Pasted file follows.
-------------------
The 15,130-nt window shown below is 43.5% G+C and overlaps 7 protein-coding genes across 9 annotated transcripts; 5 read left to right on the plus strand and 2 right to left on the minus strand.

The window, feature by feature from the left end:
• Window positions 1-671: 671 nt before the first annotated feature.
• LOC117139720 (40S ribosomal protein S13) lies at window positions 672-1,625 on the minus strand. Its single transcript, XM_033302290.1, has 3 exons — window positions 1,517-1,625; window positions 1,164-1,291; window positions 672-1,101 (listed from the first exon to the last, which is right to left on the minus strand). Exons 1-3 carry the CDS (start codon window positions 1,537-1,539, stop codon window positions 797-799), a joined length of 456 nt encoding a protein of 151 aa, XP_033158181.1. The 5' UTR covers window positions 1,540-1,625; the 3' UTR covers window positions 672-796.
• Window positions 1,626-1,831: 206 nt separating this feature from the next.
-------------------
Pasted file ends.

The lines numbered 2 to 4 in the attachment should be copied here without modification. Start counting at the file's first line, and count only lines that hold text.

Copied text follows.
The window, feature by feature from the left end:
• Window positions 1-671: 671 nt before the first annotated feature.
• LOC117139720 (40S ribosomal protein S13) lies at window positions 672-1,625 on the minus strand. Its single transcript, XM_033302290.1, has 3 exons — window positions 1,517-1,625; window positions 1,164-1,291; window positions 672-1,101 (listed from the first exon to the last, which is right to left on the minus strand). Exons 1-3 carry the CDS (start codon window positions 1,537-1,539, stop codon window positions 797-799), a joined length of 456 nt encoding a protein of 151 aa, XP_033158181.1. The 5' UTR covers window positions 1,540-1,625; the 3' UTR covers window positions 672-796.